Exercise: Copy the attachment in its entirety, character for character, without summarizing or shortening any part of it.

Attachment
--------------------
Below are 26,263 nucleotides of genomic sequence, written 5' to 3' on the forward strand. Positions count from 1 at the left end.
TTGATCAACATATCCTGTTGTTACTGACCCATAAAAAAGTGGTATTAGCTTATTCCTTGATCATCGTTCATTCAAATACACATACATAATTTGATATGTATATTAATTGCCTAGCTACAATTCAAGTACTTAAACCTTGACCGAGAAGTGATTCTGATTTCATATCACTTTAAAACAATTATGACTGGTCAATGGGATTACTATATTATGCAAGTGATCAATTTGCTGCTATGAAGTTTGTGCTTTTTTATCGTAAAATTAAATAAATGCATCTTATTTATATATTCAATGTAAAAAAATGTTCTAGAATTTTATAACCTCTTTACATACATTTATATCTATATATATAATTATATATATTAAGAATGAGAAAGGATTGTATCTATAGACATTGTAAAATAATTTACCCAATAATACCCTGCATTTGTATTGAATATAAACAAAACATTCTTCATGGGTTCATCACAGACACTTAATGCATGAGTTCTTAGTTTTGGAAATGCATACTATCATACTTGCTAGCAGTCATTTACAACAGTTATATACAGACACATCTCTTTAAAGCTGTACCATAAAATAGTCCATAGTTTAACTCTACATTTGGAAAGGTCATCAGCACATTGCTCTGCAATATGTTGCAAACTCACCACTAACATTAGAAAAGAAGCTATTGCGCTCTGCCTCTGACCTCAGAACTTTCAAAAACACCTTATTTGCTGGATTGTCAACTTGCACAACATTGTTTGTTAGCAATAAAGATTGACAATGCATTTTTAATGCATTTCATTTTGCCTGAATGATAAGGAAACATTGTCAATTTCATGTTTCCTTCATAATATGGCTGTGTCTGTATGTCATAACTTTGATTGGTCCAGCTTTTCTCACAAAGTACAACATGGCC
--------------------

Below are 26,263 nucleotides of genomic sequence, written 5' to 3' on the forward strand. Positions count from 1 at the left end.
TTGATCAACATATCCTGTTGTTACTGACCCATAAAAAAGTGGTATTAGCTTATTCCTTGATCATCGTTCATTCAAATACACATACATAATTTGATATGTATATTAATTGCCTAGCTACAATTCAAGTACTTAAACCTTGACCGAGAAGTGATTCTGATTTCATATCACTTTAAAACAATTATGACTGGTCAATGGGATTACTATATTATGCAAGTGATCAATTTGCTGCTATGAAGTTTGTGCTTTTTTATCGTAAAATTAAATAAATGCATCTTATTTATATATTCAATGTAAAAAAATGTTCTAGAATTTTATAACCTCTTTACATACATTTATATCTATATATATAATTATATATATTAAGAATGAGAAAGGATTGTATCTATAGACATTGTAAAATAATTTACCCAATAATACCCTGCATTTGTATTGAATATAAACAAAACATTCTTCATGGGTTCATCACAGACACTTAATGCATGAGTTCTTAGTTTTGGAAATGCATACTATCATACTTGCTAGCAGTCATTTACAACAGTTATATACAGACACATCTCTTTAAAGCTGTACCATAAAATAGTCCATAGTTTAACTCTACATTTGGAAAGGTCATCAGCACATTGCTCTGCAATATGTTGCAAACTCACCACTAACATTAGAAAAGAAGCTATTGCGCTCTGCCTCTGACCTCAGAACTTTCAAAAACACCTTATTTGCTGGATTGTCAACTTGCACAACATTGTTTGTTAGCAATAAAGATTGACAATGCATTTTTAATGCATTTCATTTTGCCTGAATGATAAGGAAACATTGTCAATTTCATGTTTCCTTCATAATATGGCTGTGTCTGTATGTCATAACTTTGATTGGTCCAGCTTTTCTCACAAAGTACAACATGGCC